The trigger itself has minimal take up and a clean break. I had no difficulty running the gun with either buckshot or slugs. The trigger is heavy enough that I had confidence moving and shooting, and transitioning between targets (keeping my finger on the trigger). Yet it wasn’t so heavy that I pulled shots with slugs.
While we’re on the subject of accuracy, I’ll say that this is the one area I’d expected to remain unchanged. A shotgun is a shotgun, in some respects. That’s the beauty of a tactical shotgun, or one meant for home defense. I don’t look for patterns or groups–just the basic performance question: did I hit what I was pointing at? Pointing. That’s how I tend to run a shotgun, and I’m damn good at it. But the Nighthawk has actual sights that make threading the needle much more realistic.
And shooting slugs can be punishing. As I was loading up one of these, Hodoway had a big smirk on his face. I’d halfway expected to end up with my right shoulder in a sling. It isn’t out of the question. I’m 6’4″ and weigh a good 250, so you’d think I could handle recoil. And typically I can. But I broke my collarbone a few years back when I threw myself into the very solid wall of a racquetball court. Shooting really hot 12 gauge shells tends to light up my shoulder and leave me rethinking my career choices. I’m happy to say that the recoil reduction on the shotguns works.
If you watch the video above, check out the muzzle flip. You’ll see what I mean. This is one flat shooting shotgun. Follow up shots with buckshot are lightning fast (as fast as you can cycle the gun) because you don’t have the extra time typically needed for target acquisition.
Hodoway swore that I could shoot all day and not end up with any recoil hickies on my shoulder. He was almost right. I ended the day with a slight line of broken capillaries, but nothing like I typically see when shooting half as many rounds.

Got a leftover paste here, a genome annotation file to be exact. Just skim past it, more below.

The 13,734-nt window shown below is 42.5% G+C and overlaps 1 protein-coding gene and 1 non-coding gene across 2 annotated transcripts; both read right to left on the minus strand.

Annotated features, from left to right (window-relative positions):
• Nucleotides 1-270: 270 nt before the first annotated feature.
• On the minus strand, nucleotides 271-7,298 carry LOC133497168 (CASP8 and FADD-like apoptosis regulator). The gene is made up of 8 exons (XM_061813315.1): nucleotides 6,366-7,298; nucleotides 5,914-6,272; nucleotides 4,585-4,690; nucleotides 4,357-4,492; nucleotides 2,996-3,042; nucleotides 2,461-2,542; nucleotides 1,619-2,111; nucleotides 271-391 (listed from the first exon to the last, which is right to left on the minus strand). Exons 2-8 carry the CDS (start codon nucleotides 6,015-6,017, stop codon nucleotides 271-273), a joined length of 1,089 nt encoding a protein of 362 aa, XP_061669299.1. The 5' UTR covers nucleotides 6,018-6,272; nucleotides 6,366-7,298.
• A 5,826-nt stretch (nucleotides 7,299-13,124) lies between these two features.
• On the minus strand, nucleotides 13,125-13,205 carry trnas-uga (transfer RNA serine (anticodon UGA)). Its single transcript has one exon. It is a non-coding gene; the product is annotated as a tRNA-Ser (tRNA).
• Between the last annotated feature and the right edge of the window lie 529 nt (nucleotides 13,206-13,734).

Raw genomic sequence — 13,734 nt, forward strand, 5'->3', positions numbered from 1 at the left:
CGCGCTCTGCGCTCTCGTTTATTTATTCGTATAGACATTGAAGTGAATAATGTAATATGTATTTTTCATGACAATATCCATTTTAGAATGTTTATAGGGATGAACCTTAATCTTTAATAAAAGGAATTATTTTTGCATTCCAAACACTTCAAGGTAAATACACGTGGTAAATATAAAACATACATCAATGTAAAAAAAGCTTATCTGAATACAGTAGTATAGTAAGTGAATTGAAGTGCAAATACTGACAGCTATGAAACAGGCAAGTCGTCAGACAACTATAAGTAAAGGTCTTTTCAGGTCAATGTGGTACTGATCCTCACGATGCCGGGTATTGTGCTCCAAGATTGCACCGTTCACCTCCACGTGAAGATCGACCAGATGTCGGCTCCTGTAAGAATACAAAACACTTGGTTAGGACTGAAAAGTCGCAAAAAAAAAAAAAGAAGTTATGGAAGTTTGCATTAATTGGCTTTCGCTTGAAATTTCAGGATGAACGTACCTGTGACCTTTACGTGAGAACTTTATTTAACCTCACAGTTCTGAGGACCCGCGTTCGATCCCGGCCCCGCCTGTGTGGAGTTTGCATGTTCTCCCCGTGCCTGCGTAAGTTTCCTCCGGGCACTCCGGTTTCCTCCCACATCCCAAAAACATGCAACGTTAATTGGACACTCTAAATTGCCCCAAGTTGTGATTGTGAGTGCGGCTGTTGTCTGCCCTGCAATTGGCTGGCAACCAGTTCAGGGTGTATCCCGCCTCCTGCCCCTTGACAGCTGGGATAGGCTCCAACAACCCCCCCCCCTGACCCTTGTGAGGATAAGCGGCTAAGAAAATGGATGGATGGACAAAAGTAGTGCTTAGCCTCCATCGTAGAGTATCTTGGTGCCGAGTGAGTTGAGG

Going back to the Coke/Pepsi thing again–I’m not in love with the safety of the 870 . The Mossberg puts the safety up on the tang. You hit it with your thumb, and can see if it is on or off. The 870 puts the safety at the rear of the trigger guard. The upgraded button on the Nighthawk is much larger. As your hand moves into position, your trigger finger sweeps across this button. You can engage it then, on the way in, or you can leave your finger out of the guard, with the finger resting on the safety. Either way, making the gun ready could not be easier.
After the first 100 rounds, I was convinced. The upgrades are serious upgrades. The smooth consistency of the action allows you to give that mental (and physical) energy to other aspects of the experience. The trigger is ideal for a shotgun that might be used to clear a house or reach out with a well-placed slug. The sights work like sights should. The extra capacity is a boon, too.
The rest is deserving of mention, but I’m not going to dwell on it. Any monkey with a toolbox can change out stocks and forends, and install a saddle. Those are customizations, true, but not on the same level with the rest of the gun. And the finish is nice, too. Nighthawk does a lot of their finish work in house, and they work with Hillbilly223 who does really creative Cerakote finishes.
So how much does perfection cost?
It isn’t cheap. This is a deep question. I guarantee you some of you will balk at the price and flame Nighthawk in the comments below. And why not? The 870 works as is. Why would you want to pay anyone anything to make it work better. It works–isn’t that good enough?
I guess. Maybe. Maybe not. How many of us have bought AR-15s and then dumped more than $1,000 into making them into the exact rifle we wanted from the start? 1911s? GLOCKs? I know some people who own GLOCKs with slides that cost more than a brand new GLOCK. Instead of owning three, or four GLOCKs, they own one that doesn’t run any better than the one they started with.
Pick-up trucks? Jeeps–that may be the best comparison. Guitars. Women. This list can go on forever. Just because you can’t see the logic in paying for upgrades when the gun runs fine as-is, doesn’t mean that others wouldn’t. Look at it this way. An 870 coming out of Nighthawk has about as much in common with a stock 870 as a NASCAR car does with the one you drive. There’s simply no comparison.
And if you have the money, why not get exactly what you want? The 870 Remington Express 12 gauge with 14” Length of Pull Stock − $1,450.00. An 870 Remington Police Magnum 12 gauge with 14” Length of Pull Stock − $1,750.00
So how do you buy one?Call up Nighthawk and get your order in.
If you’re looking for one that’s ready now, your choices are limited. Very few of these show up on the used market. Their owners have to die, and their descendants have to be completely clueless before they get resold. And that is just about the best praise a gun can be given.
There are more 1911s for sale, though: /Nighthawk
And you can always find an 870: /870